When does the gardening season end for you? The first frost? The first snowfall? I find it hard to call it quits, and here's why . . .
After ordering every colchicum offered in this country that I didn't already have for several years running, I thought this was the year I wasn't going to order any. No one was selling colchicums that I didn't already have. But then I was able to obtain some from an unexpected source. Come see the new colchicums that bloomed in my garden this fall.
Just in time for Halloween: the creepiest native plant I know! Do you dare to read about it? Don't blame me if you have nightmares!
Where do people get this silly idea that hardly anything blooms in autumn? I gave my colchicum presentation this week and one attendee remarked that I inspired her to have color in her fall garden. There's plenty of color in my fall garden, without even looking at the trees. Here's just a sampling of what I see as I stroll around.
I had a fabulous 60th birthday back in April. My family completely and utterly surprised me with a gift I never could have imagined and will always treasure. You've got to see it to believe it!
A goldenrod that grows in the shade? Yes, there is such a thing!
Asters, black-eyed Susans, mums--are you tired of the same old autumn-blooming plants? Check out some of the more unusual ones growing in my garden. Maybe you'll find the perfect spot for one in your own garden. You'll never know unless you take a look!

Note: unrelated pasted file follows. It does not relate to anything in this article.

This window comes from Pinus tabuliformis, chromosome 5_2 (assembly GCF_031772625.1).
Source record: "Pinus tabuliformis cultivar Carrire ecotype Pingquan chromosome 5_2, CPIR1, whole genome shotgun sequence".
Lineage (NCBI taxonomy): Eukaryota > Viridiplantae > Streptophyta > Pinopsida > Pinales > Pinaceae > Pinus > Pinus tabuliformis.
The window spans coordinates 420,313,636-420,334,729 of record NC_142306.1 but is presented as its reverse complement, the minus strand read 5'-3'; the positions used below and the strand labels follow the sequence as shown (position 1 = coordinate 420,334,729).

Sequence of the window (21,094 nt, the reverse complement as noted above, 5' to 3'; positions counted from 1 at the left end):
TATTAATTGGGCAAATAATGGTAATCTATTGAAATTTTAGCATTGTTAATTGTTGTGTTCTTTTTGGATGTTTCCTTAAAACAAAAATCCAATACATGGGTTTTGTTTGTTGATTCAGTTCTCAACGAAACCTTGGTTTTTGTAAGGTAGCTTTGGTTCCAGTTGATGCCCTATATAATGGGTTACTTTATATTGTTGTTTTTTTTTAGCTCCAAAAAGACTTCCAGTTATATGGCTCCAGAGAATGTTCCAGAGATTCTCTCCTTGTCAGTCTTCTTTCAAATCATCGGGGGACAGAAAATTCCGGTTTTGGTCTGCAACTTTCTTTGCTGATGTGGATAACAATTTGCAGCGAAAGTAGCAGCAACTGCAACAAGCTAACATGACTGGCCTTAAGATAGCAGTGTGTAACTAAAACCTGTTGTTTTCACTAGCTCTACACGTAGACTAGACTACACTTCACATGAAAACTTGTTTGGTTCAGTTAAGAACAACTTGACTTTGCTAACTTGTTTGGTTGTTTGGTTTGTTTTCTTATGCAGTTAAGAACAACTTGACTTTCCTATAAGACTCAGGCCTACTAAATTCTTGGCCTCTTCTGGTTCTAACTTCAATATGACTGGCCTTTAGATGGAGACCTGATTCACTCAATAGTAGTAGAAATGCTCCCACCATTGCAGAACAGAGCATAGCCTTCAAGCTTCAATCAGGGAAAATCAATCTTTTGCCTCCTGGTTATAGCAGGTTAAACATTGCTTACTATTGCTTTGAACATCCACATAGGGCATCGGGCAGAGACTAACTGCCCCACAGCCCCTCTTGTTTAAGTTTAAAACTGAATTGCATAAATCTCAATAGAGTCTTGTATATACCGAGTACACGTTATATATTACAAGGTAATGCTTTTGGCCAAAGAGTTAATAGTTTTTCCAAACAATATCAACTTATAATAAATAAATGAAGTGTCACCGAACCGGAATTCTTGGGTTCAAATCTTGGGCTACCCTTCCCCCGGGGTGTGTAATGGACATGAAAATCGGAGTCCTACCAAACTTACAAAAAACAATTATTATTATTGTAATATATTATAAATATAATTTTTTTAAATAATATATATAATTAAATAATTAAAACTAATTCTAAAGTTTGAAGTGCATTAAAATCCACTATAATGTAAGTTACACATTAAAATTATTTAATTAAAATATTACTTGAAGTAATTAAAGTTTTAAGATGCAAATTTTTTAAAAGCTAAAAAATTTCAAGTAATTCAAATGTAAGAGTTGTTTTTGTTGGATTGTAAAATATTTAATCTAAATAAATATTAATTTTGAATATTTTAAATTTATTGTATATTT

Need some "buttercup cheerfulness"? Sundrops are the plant for you--and me.
Crocuses. I bet you think you know all about them, but I have some crocuses you've never heard of. And do you grow them in the lawn? Yes, squirrels eat them for some people, but not me. They are too busy eating the bird seed I put out for the birds. This is the third in my series about planting the earliest blooming bulbs where the snow melts first. Click over and read it!
Snowdrops are tied with winter aconites for the prize of very-first-bloom. They have become quite the "it" flower and single bulbs of rare cultivars can go for breathtaking prices. But save your breath and your pocketbook and invest in the varieties that multiply quickly, such as those described in my post. Buy a few and pretty soon you'll have enough to make a patch. And a patch will be visible from inside the house. Just sayin'. Click over to my blog and read all about them.